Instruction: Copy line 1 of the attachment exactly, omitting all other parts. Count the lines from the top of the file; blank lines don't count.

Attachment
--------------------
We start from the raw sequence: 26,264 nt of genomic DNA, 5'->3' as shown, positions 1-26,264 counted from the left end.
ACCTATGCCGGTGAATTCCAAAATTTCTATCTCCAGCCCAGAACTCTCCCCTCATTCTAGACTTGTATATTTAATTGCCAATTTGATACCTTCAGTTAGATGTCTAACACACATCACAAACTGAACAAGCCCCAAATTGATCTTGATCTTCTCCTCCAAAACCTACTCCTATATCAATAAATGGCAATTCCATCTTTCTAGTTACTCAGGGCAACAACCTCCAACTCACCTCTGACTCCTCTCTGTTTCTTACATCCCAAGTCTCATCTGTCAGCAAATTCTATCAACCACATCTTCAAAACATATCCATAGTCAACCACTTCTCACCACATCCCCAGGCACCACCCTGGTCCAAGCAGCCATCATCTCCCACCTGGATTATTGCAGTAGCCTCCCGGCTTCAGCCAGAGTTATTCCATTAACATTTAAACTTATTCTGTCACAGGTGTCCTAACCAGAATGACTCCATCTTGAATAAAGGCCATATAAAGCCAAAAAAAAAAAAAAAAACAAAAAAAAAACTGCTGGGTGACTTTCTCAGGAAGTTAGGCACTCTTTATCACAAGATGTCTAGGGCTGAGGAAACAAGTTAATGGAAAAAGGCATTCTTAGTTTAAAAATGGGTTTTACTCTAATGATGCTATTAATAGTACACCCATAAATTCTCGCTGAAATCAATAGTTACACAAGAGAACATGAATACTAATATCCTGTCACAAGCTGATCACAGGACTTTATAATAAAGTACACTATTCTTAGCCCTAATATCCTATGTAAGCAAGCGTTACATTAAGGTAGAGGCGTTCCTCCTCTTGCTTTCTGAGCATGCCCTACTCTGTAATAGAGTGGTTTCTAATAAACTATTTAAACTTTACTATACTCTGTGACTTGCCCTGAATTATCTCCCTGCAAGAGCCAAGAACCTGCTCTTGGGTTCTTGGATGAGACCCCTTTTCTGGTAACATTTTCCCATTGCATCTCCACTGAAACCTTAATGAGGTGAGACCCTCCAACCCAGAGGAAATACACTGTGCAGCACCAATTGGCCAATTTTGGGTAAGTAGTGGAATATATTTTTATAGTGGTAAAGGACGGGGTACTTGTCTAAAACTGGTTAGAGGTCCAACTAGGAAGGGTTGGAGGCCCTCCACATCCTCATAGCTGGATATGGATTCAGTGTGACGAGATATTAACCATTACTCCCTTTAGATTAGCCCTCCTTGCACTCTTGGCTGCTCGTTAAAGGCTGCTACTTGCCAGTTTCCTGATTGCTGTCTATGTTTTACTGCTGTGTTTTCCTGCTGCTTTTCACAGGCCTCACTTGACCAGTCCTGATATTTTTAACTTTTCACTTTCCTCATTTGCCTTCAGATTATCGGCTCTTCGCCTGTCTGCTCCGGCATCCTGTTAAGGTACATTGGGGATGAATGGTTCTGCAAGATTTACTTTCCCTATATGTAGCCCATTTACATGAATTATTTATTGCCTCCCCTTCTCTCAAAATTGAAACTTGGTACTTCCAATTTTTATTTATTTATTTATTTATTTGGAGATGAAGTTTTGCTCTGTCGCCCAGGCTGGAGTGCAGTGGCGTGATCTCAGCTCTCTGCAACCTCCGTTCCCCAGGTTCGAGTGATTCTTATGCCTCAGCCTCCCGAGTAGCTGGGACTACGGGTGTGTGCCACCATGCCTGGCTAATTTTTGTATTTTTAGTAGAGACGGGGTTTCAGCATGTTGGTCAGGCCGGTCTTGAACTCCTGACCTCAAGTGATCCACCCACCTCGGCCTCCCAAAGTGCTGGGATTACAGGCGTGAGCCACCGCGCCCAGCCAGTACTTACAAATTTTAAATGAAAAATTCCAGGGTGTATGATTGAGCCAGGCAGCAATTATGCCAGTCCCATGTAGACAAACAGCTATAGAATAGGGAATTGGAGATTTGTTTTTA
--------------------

We start from the raw sequence: 26,264 nt of genomic DNA, 5'->3' as shown, positions 1-26,264 counted from the left end.